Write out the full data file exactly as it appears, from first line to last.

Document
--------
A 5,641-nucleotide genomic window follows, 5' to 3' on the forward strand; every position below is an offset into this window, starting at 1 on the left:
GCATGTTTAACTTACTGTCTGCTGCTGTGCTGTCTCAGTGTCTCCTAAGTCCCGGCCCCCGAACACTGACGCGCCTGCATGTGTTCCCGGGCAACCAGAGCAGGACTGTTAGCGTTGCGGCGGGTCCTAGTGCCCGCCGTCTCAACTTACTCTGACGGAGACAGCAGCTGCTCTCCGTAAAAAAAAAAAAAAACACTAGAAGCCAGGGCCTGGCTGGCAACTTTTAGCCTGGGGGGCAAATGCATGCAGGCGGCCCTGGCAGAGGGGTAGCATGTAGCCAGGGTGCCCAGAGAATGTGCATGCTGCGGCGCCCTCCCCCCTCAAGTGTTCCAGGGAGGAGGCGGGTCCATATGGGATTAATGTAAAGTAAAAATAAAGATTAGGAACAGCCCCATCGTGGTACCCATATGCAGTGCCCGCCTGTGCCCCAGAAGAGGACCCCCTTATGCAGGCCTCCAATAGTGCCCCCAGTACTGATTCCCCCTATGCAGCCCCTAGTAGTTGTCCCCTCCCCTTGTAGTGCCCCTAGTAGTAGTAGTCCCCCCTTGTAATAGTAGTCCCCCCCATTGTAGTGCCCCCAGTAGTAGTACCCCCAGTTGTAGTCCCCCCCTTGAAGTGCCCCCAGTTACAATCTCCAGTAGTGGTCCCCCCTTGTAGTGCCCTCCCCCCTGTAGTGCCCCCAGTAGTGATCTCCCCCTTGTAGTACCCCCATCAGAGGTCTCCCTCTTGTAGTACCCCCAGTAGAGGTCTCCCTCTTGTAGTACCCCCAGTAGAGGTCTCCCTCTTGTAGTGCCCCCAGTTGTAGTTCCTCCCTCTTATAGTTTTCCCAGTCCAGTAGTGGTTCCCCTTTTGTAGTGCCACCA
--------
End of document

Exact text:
A 5,641-nucleotide genomic window follows, 5' to 3' on the forward strand; every position below is an offset into this window, starting at 1 on the left:
GCATGTTTAACTTACTGTCTGCTGCTGTGCTGTCTCAGTGTCTCCTAAGTCCCGGCCCCCGAACACTGACGCGCCTGCATGTGTTCCCGGGCAACCAGAGCAGGACTGTTAGCGTTGCGGCGGGTCCTAGTGCCCGCCGTCTCAACTTACTCTGACGGAGACAGCAGCTGCTCTCCGTAAAAAAAAAAAAAAACACTAGAAGCCAGGGCCTGGCTGGCAACTTTTAGCCTGGGGGGCAAATGCATGCAGGCGGCCCTGGCAGAGGGGTAGCATGTAGCCAGGGTGCCCAGAGAATGTGCATGCTGCGGCGCCCTCCCCCCTCAAGTGTTCCAGGGAGGAGGCGGGTCCATATGGGATTAATGTAAAGTAAAAATAAAGATTAGGAACAGCCCCATCGTGGTACCCATATGCAGTGCCCGCCTGTGCCCCAGAAGAGGACCCCCTTATGCAGGCCTCCAATAGTGCCCCCAGTACTGATTCCCCCTATGCAGCCCCTAGTAGTTGTCCCCTCCCCTTGTAGTGCCCCTAGTAGTAGTAGTCCCCCCTTGTAATAGTAGTCCCCCCCATTGTAGTGCCCCCAGTAGTAGTACCCCCAGTTGTAGTCCCCCCCTTGAAGTGCCCCCAGTTACAATCTCCAGTAGTGGTCCCCCCTTGTAGTGCCCTCCCCCCTGTAGTGCCCCCAGTAGTGATCTCCCCCTTGTAGTACCCCCATCAGAGGTCTCCCTCTTGTAGTACCCCCAGTAGAGGTCTCCCTCTTGTAGTACCCCCAGTAGAGGTCTCCCTCTTGTAGTGCCCCCAGTTGTAGTTCCTCCCTCTTATAGTTTTCCCAGTCCAGTAGTGGTTCCCCTTTTGTAGTGCCACCA